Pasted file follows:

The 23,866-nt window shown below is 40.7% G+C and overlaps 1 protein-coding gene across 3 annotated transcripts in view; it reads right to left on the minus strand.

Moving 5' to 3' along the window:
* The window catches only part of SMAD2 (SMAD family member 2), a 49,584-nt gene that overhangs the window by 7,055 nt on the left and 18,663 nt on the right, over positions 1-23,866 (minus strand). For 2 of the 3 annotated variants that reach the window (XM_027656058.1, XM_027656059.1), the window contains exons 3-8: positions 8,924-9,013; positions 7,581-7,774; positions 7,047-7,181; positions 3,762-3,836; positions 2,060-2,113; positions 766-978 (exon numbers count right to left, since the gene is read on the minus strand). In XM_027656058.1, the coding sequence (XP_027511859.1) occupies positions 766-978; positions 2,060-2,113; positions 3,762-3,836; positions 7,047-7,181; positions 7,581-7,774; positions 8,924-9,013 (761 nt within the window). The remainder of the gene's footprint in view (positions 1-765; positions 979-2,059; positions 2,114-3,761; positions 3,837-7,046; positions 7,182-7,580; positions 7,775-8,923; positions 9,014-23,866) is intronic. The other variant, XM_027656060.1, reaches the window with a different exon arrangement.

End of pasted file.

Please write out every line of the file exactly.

The 23,866-nt window shown below is 40.7% G+C and overlaps 1 protein-coding gene across 3 annotated transcripts in view; it reads right to left on the minus strand.

Moving 5' to 3' along the window:
* The window catches only part of SMAD2 (SMAD family member 2), a 49,584-nt gene that overhangs the window by 7,055 nt on the left and 18,663 nt on the right, over positions 1-23,866 (minus strand). For 2 of the 3 annotated variants that reach the window (XM_027656058.1, XM_027656059.1), the window contains exons 3-8: positions 8,924-9,013; positions 7,581-7,774; positions 7,047-7,181; positions 3,762-3,836; positions 2,060-2,113; positions 766-978 (exon numbers count right to left, since the gene is read on the minus strand). In XM_027656058.1, the coding sequence (XP_027511859.1) occupies positions 766-978; positions 2,060-2,113; positions 3,762-3,836; positions 7,047-7,181; positions 7,581-7,774; positions 8,924-9,013 (761 nt within the window). The remainder of the gene's footprint in view (positions 1-765; positions 979-2,059; positions 2,114-3,761; positions 3,837-7,046; positions 7,182-7,580; positions 7,775-8,923; positions 9,014-23,866) is intronic. The other variant, XM_027656060.1, reaches the window with a different exon arrangement.